19. Hi Pam - I agree there is a double standard - but more and more it's becoming clear that actors are falling into the "botox" haze as well - and I agree - thank god for the Helen Mirren's and Meryl Streeps! Thanks for your comment. ;)

  20. Hi Julia - I agree I think in regards to a disfigurement - cosmetic surgery does what it is supposed to do - give people back a sense of normalcy - unfortunately it has become an obsession for so many people who begin looking normal and end up looking abnormal. Ironic. And you just had to slip GB in somehow didn't you! LOL. ;)

  21. Lol, GB can slip in anywhere!! he's most welcome!

    Thanks for the hugs Joanna and Julia (lol, that made me think Julie and Julia!)

    Funny you mention trying to look normal ends up with looking abnormal - just look at Mickey Rourke and Ray Liotta. Totally messed-up faces to guys who had been cute to start with.


  22. I really don't see much of a difference. She looks as vacuous as ever to me. The thing I hate about Hollywood is that after the age of 30-35 no one looks real anymore. Some didn't look too real before then, but I hate these amazing actresses that get caught up in the youth hype and start disfiguring their faces with nips and tucks and injections until they look like a parody of who they used to be. Worst of it is, it doesn't help their careers. And when I watch them now, I can't focus on the acting because I'm too busy staring at a face that looks as though it belongs in a wax museum and not on the big screen.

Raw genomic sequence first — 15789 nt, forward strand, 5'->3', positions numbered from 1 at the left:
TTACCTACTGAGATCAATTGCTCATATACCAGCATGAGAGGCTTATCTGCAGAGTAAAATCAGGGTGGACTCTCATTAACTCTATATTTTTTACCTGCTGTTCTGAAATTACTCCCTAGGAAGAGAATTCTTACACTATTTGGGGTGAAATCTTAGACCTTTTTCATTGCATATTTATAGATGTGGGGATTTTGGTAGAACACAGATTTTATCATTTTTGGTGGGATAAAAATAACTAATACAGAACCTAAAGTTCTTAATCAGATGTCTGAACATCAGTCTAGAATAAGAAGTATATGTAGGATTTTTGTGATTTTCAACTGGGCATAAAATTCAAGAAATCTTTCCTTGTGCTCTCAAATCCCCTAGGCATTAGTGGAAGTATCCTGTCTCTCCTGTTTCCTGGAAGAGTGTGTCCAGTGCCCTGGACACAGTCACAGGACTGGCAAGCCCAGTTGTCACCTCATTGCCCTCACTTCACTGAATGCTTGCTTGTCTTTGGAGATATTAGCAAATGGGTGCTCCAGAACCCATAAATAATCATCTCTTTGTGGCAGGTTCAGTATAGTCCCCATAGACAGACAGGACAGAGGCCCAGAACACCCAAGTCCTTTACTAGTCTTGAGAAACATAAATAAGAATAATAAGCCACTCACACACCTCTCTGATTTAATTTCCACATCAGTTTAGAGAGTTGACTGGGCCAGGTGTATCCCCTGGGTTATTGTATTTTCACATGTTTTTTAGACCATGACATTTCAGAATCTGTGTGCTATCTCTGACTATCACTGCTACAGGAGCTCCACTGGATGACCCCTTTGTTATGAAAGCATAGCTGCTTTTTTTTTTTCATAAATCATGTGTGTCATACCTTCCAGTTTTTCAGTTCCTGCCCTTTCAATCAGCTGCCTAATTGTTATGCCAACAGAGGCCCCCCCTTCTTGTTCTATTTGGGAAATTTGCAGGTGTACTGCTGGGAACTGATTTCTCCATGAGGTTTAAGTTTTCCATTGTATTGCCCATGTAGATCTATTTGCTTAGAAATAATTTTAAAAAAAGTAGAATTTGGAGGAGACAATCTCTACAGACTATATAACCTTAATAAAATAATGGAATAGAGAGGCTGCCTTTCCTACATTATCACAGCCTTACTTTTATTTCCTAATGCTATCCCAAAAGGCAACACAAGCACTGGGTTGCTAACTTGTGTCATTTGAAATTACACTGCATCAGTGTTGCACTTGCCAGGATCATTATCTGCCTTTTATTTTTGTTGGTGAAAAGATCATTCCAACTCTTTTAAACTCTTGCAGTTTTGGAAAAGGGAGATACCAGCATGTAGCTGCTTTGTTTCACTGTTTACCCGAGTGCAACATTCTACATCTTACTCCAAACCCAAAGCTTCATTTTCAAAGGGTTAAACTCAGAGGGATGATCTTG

23. Great article, JoJo! Very sobering. When I was a child, I was convinced that I looked quite hideous. Being one of those kids that others make fun of (they really do sense who is weak and afraid), my self-image was pretty much shot to hell.

    On the other hand, believing I was ugly as sin meant I couldn't really do much about it, so I focused on other things. When I was fifteen, I read an incredible book called Psycho-cybernetics. Written by a plastic surgeon who started trying to understand why the patients whose defects he corrected still believed they were unattractive!

    He realized then that what needed fixing was not the 'big' nose or sagging face but the self-image. And also brought to light that people responded to us based more on what WE think of ourselves, than how we look.

    I thought I was ugly, therefore other people thought so too. Perusing old photos proves it really was all in my head. This also holds true for people with eating disorders. We wonder how can they not see they're so thin, but their body image is formed within their beliefs.

    On one hand, small changes are part of what makes life fun. Why not go blonde or brunette or become a fiery redhead? However, when it goes extreme it's scary. I saw a movie with Heather Locklear where her daughter is trying to fix her up with a guy. Here's the scary part--her daughter had more wrinkles!! Heather looked polished and unreal. Stepford Wives here we come!

    Very thought-provoking, my dear. Really good article!